Acre Bahai Shrine damaged in fire

Damage was sustained to NIS 250 million construction site dedicated to Abdul Baha.

 UNDER CONSTRUCTION: Main building at shrine of Abdul Baha, Acre. (photo credit: GIL ZOHAR)
UNDER CONSTRUCTION: Main building at shrine of Abdul Baha, Acre.
(photo credit: GIL ZOHAR)

Development of the shrine in Acre of Abdul Baha (1844-1921) – the Tehran-born head of the Bahai faith who popularized the religion outside the Middle East – will resume following a fire on April 8 that caused significant damage to the main building which was under construction at the holy site.

Clouds of black smoke billowed from the mausoleum, prompting firefighters to evacuate the nearby suburbs of Givat Hatmarim and Afgad. The blaze destroyed several months of work on the 2,900 sq.m. circular platform and piazza, the Universal House of Justice (UHJ) – the governing council of the Bahai faith – said in an April 14 statement.

The fire broke out when wind-blown sparks from welding on the dome ignited scaffolding and plastic forms being used to mold poured concrete, Ynet reported. The completed concrete walls and structures were undamaged, and the NIS 250 million project – announced in 2019 – is insured, according to the UHJ. The shrine and meditation garden are being paid for by donations from the Bahai faith’s 5 million members across the world.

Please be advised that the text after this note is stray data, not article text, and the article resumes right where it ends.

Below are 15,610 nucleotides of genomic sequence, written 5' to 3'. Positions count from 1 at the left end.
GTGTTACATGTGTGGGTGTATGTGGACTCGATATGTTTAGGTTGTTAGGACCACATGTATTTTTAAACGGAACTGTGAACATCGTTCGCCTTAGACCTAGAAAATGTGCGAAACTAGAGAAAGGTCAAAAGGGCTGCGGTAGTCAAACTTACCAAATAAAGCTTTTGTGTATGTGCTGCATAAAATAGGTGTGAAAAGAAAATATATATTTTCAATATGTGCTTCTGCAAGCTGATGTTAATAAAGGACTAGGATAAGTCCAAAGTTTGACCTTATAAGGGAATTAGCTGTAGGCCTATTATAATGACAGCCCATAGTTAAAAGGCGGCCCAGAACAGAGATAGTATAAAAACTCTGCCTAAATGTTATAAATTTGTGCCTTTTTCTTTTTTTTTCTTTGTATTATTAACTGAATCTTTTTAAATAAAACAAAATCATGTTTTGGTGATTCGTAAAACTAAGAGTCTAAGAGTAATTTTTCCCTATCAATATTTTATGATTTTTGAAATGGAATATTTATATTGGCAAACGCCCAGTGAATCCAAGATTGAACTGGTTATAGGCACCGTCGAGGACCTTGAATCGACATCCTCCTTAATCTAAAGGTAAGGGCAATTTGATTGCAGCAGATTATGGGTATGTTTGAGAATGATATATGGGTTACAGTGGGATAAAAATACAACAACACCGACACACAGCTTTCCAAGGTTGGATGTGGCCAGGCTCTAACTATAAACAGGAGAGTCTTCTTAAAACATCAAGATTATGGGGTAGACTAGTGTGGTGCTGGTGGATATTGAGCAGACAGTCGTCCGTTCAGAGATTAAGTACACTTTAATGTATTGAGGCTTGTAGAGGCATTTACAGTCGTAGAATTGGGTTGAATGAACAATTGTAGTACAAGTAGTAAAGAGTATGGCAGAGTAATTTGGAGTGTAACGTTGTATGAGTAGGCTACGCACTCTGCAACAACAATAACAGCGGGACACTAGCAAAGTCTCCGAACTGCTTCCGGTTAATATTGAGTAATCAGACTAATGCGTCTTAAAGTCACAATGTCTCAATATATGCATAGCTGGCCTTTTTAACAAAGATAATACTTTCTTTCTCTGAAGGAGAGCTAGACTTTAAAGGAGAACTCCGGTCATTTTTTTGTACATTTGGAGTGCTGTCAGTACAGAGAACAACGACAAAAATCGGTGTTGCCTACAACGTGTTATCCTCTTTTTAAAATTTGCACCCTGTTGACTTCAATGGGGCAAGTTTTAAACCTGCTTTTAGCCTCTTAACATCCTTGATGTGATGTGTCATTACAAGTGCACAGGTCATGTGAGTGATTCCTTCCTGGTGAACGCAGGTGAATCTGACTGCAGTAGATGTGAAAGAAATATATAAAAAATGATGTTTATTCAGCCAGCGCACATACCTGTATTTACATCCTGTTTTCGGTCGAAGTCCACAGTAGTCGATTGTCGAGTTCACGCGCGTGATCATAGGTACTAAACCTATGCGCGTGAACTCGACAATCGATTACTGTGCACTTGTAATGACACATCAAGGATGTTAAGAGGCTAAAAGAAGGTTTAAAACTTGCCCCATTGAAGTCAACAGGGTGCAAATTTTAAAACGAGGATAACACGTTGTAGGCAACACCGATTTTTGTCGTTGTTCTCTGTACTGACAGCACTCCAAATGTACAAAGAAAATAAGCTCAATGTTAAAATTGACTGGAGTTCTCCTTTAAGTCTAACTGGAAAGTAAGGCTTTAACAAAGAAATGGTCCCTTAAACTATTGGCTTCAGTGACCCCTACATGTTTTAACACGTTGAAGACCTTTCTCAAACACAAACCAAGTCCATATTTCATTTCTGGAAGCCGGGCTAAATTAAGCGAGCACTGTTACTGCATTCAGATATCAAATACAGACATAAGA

Bahai media representative Sama Sabet promised, “Construction will resume soon.” She didn’t estimate the cost of the damage.

Many Bahais received news of the fire with “distress,” the UHJ said. Shrines are of great importance in the Bahai religion. Abdul Baha, also known as Abbas Effendi, played a key role in the growth of the Bahai community. For three decades following the death of his father – the religion’s prophet-founder Mirza Husayn Ali Nuri (1817-1892) who changed his name to Bahaullah – Abdul Baha interpreted his father’s writings and spread the faith, particularly in Europe, the US and Canada.

 UNDER CONSTRUCTION: Main building at shrine of Abdul Baha, Acre. (credit: GIL ZOHAR) UNDER CONSTRUCTION: Main building at shrine of Abdul Baha, Acre. (credit: GIL ZOHAR)

He was “a role model for all people of how you live a spiritual life with practical feet; how you go about walking in the world in a practical way but elevate your actions to bring you to the spiritual plane,” said Joyce Litoff, associate director of communications for the Bahai National Center in Evanston, Illinois.

IN THE Bahai faith, shrines function both as mausoleums and places of remembrance. The shrine will “forever embosom those sacred remains [of Abdul Baha]” the UHJ said in the announcement of the shrine’s construction.

For the last century, Abdul Baha has been temporarily entombed in Haifa’s shrine of Siyyid Ali-Muhammad Shirazi (1819-1850), popularly known as the Bab (“Gate” in Arabic). Shirazi was executed in Tabriz, Iran, for apostasy after claiming to be the deputy of the promised Twelver Mahdi (an eschatological redeemer of Islam). 

According to legend, the firing squad’s initial fusillade failed to hit him, and a second team of shooters was brought in. As a Shi’ite heretic, his body was fed to dogs. It was rescued and hidden by believers.

In 1908, all Ottoman political and religious prisoners were freed by the Young Turk revolution. Newly released, Abdul Baha smuggled the Bab’s remains to Ottoman Palestine and built his iconic shrine midway up Mount Carmel, near where he himself was living. Its dome, visible from Haifa harbor along the axis of the German Colony, was gilded in 1953.